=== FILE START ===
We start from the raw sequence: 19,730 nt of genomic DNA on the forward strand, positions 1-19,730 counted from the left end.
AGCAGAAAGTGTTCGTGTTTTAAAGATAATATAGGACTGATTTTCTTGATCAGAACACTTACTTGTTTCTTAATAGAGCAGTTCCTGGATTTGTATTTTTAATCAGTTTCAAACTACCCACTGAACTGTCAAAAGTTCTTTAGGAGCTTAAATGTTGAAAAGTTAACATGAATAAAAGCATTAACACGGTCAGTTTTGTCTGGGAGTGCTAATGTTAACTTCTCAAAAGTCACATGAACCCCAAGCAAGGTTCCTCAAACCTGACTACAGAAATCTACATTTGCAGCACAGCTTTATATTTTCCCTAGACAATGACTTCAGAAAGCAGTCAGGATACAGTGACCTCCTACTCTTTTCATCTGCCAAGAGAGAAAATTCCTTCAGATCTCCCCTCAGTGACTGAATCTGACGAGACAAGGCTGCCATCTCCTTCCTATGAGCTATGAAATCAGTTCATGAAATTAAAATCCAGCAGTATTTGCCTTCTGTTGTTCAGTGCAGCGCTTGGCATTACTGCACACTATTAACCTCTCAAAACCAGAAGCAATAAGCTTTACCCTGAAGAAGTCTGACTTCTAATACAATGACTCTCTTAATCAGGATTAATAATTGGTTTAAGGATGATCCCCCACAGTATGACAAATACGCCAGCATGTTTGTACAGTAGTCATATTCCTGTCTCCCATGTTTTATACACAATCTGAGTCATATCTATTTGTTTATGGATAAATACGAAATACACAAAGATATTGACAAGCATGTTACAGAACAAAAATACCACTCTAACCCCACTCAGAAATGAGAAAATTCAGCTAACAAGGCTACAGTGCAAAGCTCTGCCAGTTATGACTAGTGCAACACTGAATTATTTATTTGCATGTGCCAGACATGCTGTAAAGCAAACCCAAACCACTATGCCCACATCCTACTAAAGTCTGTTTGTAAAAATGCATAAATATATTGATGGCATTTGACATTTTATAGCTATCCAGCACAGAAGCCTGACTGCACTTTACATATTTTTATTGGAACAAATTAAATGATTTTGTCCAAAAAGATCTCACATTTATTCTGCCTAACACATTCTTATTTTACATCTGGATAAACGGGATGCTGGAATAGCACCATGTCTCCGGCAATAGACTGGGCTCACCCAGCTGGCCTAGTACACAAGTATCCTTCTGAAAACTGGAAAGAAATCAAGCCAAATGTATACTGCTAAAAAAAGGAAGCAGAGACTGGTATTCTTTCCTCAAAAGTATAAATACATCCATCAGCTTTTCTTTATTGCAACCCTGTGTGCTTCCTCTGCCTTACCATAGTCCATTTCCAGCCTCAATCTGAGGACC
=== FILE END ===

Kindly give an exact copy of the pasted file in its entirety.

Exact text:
We start from the raw sequence: 19,730 nt of genomic DNA on the forward strand, positions 1-19,730 counted from the left end.
AGCAGAAAGTGTTCGTGTTTTAAAGATAATATAGGACTGATTTTCTTGATCAGAACACTTACTTGTTTCTTAATAGAGCAGTTCCTGGATTTGTATTTTTAATCAGTTTCAAACTACCCACTGAACTGTCAAAAGTTCTTTAGGAGCTTAAATGTTGAAAAGTTAACATGAATAAAAGCATTAACACGGTCAGTTTTGTCTGGGAGTGCTAATGTTAACTTCTCAAAAGTCACATGAACCCCAAGCAAGGTTCCTCAAACCTGACTACAGAAATCTACATTTGCAGCACAGCTTTATATTTTCCCTAGACAATGACTTCAGAAAGCAGTCAGGATACAGTGACCTCCTACTCTTTTCATCTGCCAAGAGAGAAAATTCCTTCAGATCTCCCCTCAGTGACTGAATCTGACGAGACAAGGCTGCCATCTCCTTCCTATGAGCTATGAAATCAGTTCATGAAATTAAAATCCAGCAGTATTTGCCTTCTGTTGTTCAGTGCAGCGCTTGGCATTACTGCACACTATTAACCTCTCAAAACCAGAAGCAATAAGCTTTACCCTGAAGAAGTCTGACTTCTAATACAATGACTCTCTTAATCAGGATTAATAATTGGTTTAAGGATGATCCCCCACAGTATGACAAATACGCCAGCATGTTTGTACAGTAGTCATATTCCTGTCTCCCATGTTTTATACACAATCTGAGTCATATCTATTTGTTTATGGATAAATACGAAATACACAAAGATATTGACAAGCATGTTACAGAACAAAAATACCACTCTAACCCCACTCAGAAATGAGAAAATTCAGCTAACAAGGCTACAGTGCAAAGCTCTGCCAGTTATGACTAGTGCAACACTGAATTATTTATTTGCATGTGCCAGACATGCTGTAAAGCAAACCCAAACCACTATGCCCACATCCTACTAAAGTCTGTTTGTAAAAATGCATAAATATATTGATGGCATTTGACATTTTATAGCTATCCAGCACAGAAGCCTGACTGCACTTTACATATTTTTATTGGAACAAATTAAATGATTTTGTCCAAAAAGATCTCACATTTATTCTGCCTAACACATTCTTATTTTACATCTGGATAAACGGGATGCTGGAATAGCACCATGTCTCCGGCAATAGACTGGGCTCACCCAGCTGGCCTAGTACACAAGTATCCTTCTGAAAACTGGAAAGAAATCAAGCCAAATGTATACTGCTAAAAAAAGGAAGCAGAGACTGGTATTCTTTCCTCAAAAGTATAAATACATCCATCAGCTTTTCTTTATTGCAACCCTGTGTGCTTCCTCTGCCTTACCATAGTCCATTTCCAGCCTCAATCTGAGGACC